Why Hand Hygiene is Always “Someone Else’s Problem”

By Chris Hermann

In the fictional town of “Lake Wobegon” from A Prairie Home Companion, “all the women are strong, all the men are good-looking, and all the children are above average.”

All joking aside, of course it’s impossible for “all” (or even “most”) of any group to be “above average.” But that’s exactly how healthcare providers see themselves when it comes to hand hygiene.

Last week, we wrote about the survey that we give the clinical staff when our system is being installed in a new hospital. In addition to asking what they think their hand hygiene performance is, we also ask if they think they perform hand hygiene more often than their peers.

Here are the answers, averaged across all of our hospital customers:

We're All Above Average

A full 85% of clinicians believe they have above average hand hygiene – that they outperform their peers. Obviously, the true figure is 50% – half of all providers are above average and half are below.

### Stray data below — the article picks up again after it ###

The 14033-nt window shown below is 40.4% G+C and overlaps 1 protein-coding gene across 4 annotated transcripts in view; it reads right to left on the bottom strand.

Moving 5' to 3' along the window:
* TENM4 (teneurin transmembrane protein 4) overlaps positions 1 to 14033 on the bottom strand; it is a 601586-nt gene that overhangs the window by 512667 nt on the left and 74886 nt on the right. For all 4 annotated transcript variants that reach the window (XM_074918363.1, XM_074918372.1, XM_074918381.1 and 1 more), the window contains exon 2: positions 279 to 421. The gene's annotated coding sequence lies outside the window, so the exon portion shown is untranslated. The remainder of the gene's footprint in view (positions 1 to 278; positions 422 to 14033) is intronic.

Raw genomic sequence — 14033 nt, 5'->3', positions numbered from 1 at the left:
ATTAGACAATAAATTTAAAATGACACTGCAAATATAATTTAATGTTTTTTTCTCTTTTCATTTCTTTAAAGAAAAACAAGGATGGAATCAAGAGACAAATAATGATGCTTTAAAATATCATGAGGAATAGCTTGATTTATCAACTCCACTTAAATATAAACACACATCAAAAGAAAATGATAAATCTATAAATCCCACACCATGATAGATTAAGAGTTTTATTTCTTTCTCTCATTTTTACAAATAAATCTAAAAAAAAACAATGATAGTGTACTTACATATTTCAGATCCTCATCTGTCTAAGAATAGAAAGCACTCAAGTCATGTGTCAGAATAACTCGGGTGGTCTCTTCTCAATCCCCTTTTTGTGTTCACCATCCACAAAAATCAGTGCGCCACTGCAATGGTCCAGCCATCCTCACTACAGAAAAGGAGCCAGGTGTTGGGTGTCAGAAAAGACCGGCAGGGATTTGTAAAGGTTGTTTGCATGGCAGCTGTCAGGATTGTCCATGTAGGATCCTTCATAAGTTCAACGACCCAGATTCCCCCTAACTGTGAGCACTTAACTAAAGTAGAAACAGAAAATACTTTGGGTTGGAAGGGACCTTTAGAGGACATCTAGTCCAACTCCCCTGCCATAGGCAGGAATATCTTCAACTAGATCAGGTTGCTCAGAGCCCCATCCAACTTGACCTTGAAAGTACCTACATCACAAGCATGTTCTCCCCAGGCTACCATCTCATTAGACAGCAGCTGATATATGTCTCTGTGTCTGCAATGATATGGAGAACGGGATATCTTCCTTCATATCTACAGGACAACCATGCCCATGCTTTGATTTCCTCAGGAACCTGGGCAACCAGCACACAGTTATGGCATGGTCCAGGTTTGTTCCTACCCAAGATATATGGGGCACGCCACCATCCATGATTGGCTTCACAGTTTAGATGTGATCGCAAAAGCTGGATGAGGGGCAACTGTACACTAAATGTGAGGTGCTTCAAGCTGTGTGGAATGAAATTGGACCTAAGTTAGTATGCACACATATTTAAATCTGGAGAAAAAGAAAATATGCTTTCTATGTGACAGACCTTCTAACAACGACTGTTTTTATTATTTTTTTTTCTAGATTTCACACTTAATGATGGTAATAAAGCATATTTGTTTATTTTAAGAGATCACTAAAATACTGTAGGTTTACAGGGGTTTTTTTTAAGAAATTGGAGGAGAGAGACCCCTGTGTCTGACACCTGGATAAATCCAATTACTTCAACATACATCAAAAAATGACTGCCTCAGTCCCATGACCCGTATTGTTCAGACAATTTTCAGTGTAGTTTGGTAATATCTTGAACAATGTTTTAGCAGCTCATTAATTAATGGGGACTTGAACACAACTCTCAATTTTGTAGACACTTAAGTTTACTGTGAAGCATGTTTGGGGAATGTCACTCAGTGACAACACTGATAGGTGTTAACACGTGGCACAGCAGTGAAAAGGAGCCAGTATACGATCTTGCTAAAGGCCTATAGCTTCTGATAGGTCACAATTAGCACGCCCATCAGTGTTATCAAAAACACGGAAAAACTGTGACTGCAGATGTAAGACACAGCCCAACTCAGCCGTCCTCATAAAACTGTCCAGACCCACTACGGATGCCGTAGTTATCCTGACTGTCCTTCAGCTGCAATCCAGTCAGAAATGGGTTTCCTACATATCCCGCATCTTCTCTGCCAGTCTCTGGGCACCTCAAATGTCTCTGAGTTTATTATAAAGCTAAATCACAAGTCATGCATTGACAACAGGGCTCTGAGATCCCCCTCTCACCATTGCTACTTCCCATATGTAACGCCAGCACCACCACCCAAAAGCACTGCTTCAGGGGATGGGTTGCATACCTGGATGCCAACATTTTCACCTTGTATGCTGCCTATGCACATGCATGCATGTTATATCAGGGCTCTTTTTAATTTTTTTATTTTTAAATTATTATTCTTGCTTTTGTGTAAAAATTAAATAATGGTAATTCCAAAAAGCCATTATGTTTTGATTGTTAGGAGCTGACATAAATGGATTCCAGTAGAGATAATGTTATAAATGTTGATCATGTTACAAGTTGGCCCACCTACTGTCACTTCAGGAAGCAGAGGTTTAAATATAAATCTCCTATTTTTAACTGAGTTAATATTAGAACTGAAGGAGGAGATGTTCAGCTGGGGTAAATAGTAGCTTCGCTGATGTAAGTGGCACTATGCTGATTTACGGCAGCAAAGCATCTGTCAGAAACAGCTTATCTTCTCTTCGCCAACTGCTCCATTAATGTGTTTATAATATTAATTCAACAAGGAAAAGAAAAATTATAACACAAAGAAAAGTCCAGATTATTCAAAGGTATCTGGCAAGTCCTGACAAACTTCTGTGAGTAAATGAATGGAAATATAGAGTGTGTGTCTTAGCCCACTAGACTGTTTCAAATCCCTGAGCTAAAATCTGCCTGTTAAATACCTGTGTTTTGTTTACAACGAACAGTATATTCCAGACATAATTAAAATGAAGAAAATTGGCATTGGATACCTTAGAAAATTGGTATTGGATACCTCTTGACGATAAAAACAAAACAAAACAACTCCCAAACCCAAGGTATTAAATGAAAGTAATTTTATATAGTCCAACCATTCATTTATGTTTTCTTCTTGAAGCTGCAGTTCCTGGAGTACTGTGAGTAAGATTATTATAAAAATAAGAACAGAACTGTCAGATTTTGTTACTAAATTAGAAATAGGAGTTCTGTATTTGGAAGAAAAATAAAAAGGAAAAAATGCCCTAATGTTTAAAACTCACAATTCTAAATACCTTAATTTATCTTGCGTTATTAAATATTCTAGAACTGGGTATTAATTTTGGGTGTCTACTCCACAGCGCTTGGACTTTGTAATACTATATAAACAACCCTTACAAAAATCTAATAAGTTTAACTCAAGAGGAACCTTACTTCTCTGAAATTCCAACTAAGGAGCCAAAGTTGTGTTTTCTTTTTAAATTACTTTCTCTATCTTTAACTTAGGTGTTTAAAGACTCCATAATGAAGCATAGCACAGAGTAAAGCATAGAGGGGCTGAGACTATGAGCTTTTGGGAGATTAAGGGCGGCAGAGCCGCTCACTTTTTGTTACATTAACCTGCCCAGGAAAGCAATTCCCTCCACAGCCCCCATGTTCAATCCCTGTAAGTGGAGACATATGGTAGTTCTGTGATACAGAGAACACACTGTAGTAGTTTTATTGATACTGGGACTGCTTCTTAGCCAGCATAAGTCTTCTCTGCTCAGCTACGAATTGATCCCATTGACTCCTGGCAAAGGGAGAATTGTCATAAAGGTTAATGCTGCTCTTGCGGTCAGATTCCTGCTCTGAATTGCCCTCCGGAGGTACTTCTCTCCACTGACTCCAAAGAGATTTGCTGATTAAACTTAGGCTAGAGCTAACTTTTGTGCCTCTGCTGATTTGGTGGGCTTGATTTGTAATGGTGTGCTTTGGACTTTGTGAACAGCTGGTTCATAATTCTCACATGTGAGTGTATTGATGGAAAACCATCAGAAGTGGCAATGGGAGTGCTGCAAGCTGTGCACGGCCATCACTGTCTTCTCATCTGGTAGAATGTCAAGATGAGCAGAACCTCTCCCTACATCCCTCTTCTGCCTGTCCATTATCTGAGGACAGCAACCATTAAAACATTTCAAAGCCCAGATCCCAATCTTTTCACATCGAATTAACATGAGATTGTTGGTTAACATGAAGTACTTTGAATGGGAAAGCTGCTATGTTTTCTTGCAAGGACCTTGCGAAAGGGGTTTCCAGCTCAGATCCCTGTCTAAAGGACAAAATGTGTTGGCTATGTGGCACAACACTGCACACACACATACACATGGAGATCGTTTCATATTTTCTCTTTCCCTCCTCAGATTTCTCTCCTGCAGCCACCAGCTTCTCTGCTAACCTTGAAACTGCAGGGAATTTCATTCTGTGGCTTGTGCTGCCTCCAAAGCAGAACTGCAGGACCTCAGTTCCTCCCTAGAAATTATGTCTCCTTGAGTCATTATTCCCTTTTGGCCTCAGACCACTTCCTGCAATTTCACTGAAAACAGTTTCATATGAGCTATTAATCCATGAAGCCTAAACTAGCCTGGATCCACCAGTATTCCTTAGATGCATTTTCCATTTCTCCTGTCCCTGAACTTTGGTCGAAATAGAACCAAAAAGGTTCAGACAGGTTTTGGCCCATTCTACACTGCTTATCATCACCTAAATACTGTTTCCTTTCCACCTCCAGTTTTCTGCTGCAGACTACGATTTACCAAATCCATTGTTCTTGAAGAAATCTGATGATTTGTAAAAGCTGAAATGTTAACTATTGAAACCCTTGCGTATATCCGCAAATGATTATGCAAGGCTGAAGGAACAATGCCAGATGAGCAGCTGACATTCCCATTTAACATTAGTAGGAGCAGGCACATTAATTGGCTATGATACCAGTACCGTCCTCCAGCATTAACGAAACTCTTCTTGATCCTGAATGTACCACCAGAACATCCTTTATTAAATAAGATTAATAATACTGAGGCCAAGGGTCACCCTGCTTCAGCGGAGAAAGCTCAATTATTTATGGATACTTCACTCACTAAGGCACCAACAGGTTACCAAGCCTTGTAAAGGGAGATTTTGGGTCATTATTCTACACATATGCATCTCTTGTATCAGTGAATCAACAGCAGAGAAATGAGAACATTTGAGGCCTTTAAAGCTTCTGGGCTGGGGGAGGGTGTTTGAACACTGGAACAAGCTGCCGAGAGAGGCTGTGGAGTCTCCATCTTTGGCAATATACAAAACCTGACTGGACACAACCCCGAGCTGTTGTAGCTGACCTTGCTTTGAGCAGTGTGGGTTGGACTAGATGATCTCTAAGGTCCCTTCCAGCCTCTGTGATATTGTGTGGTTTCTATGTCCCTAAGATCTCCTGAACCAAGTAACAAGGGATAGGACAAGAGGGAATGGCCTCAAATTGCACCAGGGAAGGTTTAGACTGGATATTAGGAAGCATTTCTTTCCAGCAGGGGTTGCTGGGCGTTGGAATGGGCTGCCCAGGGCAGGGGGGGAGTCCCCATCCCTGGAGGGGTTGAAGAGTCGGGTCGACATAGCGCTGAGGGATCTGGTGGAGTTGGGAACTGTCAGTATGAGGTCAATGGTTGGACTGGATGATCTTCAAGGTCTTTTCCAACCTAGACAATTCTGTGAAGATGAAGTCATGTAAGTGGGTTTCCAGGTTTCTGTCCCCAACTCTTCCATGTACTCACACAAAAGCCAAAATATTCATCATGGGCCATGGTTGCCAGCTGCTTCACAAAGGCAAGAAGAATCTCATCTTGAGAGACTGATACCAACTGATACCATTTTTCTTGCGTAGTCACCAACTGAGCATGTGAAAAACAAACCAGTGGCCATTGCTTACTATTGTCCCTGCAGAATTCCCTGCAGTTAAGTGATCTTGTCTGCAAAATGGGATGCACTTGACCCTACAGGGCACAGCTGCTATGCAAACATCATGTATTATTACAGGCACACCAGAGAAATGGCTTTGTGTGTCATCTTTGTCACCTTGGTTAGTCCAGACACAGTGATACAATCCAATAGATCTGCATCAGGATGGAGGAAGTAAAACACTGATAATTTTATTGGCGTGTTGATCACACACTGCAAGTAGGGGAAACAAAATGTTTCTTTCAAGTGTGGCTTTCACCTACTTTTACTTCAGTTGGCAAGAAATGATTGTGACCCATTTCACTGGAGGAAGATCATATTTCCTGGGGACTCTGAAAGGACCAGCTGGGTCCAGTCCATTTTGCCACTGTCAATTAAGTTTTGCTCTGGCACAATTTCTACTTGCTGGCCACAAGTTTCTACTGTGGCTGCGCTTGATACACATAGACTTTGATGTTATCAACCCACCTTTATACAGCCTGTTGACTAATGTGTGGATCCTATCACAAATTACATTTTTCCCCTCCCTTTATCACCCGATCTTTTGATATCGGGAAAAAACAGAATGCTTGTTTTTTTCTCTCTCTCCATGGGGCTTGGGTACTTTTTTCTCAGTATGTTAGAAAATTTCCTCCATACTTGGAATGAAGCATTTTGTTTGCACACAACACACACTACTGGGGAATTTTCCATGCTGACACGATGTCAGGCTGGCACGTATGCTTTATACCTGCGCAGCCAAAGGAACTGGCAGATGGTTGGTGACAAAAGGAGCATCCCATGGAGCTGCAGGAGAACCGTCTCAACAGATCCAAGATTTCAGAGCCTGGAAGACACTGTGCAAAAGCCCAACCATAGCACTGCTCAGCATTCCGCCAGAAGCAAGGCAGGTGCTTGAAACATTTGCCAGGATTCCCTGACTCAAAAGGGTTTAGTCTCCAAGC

What’s your hospital’s hand hygiene performance rate? The average is 40%[1]. How many clinicians think their hand hygiene rate is below average, or under 40%? Almost none – the vast majority think they’re over 80%.

Without individual accountability, healthcare workers can always blame someone else. They honestly don’t believe they’re the problem – they think it’s their peers.

Since, by definition, half the providers will always be above average and half below it, the goal should be to move the average hand hygiene performance rate higher. “A rising tide lifts all boats,” so to speak. The best way to do this is to remind clinicians to clean their hands in the moment when they forget. To ensure that everyone’s accountable.

(You might also be interested in our related post: They Think They’re Cleaning Their Hands…They’re Wrong.)

If you’d like to explore how our system typically doubles hand hygiene performance rates…and has reduced HAIs by between 45% and 81% in 100% of customers following our process for 6 months…download our whitepaper to discover the process. Or here’s a brief video about how the system works.

[1] Erasmus V, Daha TJ, Brug H, Richardus JH, Behrendt MD, Vos MC, et. al. Systematic review of studies on compliance with hand hygiene guidelines in hospital care. Infect Control Hosp Epidemiol 2010; 31:283-94.

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